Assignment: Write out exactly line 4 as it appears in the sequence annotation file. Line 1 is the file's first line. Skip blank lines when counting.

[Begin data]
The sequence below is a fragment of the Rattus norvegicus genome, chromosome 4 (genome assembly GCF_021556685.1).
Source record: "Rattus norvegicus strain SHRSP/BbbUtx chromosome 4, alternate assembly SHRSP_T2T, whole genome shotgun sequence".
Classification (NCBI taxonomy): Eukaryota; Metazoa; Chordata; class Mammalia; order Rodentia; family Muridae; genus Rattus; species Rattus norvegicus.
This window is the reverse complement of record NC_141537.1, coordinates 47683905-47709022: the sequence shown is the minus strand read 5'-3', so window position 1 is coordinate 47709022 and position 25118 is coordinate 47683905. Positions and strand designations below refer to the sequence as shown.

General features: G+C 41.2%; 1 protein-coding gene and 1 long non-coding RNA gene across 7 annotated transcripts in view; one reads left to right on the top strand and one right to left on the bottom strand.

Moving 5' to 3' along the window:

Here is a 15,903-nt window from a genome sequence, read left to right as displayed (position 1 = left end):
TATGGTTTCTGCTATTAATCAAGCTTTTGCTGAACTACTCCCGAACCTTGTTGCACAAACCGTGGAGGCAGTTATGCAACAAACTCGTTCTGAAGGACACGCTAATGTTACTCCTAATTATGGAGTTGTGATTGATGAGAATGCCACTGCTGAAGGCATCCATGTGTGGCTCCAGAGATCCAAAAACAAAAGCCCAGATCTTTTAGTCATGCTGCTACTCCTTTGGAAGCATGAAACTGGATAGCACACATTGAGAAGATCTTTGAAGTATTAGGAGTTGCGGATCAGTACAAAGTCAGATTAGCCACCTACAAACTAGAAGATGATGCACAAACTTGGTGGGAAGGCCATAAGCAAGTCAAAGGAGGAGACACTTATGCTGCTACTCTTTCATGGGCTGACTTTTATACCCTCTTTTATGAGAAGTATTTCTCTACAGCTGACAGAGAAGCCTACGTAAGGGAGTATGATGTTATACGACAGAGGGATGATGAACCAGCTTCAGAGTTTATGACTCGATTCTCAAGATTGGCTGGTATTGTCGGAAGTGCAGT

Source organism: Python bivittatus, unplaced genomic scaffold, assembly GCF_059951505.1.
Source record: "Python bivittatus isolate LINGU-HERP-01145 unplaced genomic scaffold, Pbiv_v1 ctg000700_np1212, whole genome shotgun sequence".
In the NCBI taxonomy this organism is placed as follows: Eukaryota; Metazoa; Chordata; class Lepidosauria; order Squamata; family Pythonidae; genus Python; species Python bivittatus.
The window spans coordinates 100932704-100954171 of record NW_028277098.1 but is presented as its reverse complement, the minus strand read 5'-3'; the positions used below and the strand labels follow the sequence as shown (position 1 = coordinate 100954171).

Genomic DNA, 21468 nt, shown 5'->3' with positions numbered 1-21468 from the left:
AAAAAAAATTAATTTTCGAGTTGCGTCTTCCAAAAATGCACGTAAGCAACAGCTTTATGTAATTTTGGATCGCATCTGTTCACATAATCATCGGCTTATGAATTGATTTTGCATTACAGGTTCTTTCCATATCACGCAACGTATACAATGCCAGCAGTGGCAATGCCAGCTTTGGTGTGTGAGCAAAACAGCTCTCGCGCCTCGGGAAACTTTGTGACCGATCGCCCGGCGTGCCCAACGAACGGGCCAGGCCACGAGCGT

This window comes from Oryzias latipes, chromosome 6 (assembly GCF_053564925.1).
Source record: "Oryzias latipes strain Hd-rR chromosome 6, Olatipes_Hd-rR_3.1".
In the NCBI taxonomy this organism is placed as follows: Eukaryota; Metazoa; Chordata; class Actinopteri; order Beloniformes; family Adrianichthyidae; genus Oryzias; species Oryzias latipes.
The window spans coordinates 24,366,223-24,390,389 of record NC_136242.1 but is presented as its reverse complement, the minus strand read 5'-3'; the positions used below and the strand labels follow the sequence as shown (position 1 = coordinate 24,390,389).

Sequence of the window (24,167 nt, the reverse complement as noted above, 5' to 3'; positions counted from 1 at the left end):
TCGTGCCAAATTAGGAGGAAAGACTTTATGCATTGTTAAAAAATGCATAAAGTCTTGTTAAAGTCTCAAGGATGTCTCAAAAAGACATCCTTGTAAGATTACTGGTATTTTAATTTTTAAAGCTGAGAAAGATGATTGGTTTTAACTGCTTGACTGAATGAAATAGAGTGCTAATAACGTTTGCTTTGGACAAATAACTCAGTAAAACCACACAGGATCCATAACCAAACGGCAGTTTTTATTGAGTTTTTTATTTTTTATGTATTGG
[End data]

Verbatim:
This window is the reverse complement of record NC_141537.1, coordinates 47683905-47709022: the sequence shown is the minus strand read 5'-3', so window position 1 is coordinate 47709022 and position 25118 is coordinate 47683905. Positions and strand designations below refer to the sequence as shown.